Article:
A 17-year veteran of the Jacksonville Sheriff’s Office is charged with dozens of false overtime claims.
Undersheriff Dwain Senterfitt says they investigated 42 claims submitted by 47-year-old Danny Hamlin, a patrol officer, from between early January and early June. He says they proved 26 of those dealing mostly with pre-trial meetings, totaling roughly $4425, are fraudulent.
“We found out the cases were over and disposed of. We even found a couple of instances where the attorney that he said he met with was no longer with the State Attorney’s Office,” Senterfitt says.
He says it is common for officers to be called to these meetings, even while off-duty, to meet with attorneys to discuss what may come up in the pending trial.
Investigators were first tipped off because of the number of claims Hamlin submitted in the first half of the year.
“There was some suspicious overtime that was identified by his chain of command,” Senterfitt says.
In June, when Hamlin was notified of the investigation, the overtime claims stopped.
This is not the first time Hamlin has faced problems. WOKV obtained his disciplinary history, which includes 13 complaints over his 17 years of service, 6 of those complaints resulted in disciplinary action.
The complaints date back to December 1997, but the first one leading to action occurred in April 1997 when Hamlin received formal counseling for “failure to conform to work standards”. In December 1998 he received counseling again for a “chargeable traffic crash”.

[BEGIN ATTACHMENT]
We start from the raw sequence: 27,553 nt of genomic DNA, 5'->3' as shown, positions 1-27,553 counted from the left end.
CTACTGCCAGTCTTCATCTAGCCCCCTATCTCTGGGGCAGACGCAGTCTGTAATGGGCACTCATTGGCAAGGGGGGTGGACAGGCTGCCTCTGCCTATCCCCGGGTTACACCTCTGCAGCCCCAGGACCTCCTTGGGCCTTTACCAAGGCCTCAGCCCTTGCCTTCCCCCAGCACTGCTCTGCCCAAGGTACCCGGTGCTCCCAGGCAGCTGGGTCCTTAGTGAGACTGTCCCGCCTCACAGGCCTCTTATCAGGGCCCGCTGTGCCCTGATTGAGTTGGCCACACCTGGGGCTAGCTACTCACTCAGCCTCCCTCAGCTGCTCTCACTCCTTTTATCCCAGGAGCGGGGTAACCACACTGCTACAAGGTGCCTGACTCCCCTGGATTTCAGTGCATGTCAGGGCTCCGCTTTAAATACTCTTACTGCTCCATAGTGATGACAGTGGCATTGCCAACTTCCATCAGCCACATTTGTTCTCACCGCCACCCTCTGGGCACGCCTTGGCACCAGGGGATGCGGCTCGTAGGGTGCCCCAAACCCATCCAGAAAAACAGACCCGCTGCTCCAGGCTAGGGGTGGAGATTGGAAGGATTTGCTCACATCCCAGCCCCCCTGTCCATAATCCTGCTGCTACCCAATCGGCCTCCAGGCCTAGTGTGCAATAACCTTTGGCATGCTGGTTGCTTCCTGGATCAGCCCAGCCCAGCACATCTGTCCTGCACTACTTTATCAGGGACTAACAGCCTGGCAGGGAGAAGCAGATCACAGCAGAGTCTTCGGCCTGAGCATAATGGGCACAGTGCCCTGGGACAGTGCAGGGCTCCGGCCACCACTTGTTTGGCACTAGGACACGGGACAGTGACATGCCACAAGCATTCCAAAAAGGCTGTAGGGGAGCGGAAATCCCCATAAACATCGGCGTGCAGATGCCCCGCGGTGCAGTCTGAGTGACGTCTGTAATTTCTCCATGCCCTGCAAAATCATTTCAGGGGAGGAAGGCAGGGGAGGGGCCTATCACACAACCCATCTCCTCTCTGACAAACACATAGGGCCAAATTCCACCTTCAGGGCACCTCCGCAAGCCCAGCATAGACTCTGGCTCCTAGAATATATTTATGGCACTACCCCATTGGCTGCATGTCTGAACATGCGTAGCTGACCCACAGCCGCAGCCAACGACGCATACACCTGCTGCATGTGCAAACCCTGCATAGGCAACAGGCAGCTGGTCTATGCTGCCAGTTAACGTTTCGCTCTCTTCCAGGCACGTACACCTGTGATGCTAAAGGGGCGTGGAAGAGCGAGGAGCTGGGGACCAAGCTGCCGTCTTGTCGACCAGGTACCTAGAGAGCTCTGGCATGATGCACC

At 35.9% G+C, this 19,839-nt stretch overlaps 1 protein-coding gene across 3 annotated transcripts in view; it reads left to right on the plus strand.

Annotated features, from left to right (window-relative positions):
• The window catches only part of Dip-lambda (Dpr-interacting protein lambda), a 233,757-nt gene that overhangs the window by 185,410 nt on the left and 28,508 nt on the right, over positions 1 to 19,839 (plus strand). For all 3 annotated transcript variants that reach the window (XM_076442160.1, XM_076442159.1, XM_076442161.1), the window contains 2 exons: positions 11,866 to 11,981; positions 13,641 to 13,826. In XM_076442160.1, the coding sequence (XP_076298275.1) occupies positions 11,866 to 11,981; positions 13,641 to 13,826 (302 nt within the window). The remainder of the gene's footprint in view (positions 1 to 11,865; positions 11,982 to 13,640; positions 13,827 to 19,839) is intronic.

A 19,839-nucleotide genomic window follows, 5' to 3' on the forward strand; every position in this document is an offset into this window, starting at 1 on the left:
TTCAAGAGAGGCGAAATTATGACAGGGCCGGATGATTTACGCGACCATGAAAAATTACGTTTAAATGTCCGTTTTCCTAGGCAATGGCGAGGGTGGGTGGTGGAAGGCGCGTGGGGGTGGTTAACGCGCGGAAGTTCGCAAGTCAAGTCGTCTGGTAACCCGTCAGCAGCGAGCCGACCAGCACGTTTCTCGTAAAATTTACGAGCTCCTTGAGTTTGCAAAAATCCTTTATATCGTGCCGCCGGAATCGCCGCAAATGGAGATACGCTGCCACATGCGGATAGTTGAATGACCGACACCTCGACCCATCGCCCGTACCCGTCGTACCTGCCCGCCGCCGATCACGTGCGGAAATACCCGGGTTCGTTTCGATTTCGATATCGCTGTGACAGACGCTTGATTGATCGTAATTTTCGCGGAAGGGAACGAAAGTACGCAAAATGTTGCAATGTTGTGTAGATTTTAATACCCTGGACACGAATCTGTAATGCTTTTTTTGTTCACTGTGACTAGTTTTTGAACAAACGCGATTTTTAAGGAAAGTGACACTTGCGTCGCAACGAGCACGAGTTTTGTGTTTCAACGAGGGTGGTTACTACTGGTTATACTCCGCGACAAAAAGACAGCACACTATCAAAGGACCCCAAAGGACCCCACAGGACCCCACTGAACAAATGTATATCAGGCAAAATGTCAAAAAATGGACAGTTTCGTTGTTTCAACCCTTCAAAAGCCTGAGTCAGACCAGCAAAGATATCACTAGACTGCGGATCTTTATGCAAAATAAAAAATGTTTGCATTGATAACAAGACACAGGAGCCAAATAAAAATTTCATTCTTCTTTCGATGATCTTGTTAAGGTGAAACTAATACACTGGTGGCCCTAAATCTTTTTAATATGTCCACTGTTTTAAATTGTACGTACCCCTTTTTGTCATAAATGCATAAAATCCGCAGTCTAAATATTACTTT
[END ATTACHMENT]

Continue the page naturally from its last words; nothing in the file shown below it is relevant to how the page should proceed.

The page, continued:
One year later he was suspended for ten days as the result of a “secondary employment violation”. Further details on the violations were not immediately available.
Hamlin was given formal counseling again in April 2001 for a “chargeable traffic crash” and November 2005 for “failure to obey an order”.
As recently as September 2012, records show Hamlin was given a written reprimand for “misuse of computer software”.
Several other citizen complaints against him were either “unfounded” or “not sustained” according to the JSO record.
Hamlin has chosen to resign. Senterfitt says it is not yet clear if he will be responsible for re-paying the total of the false overtime claims, but that will be determined during the criminal investigation.
Hamlin was also charged with one count of grand theft for an amount under $4999.
Senterfitt tells us this was a very uncommon discovery and they have been investigating for months. He does not believe they will be making any changes in the system for how overtime is reported.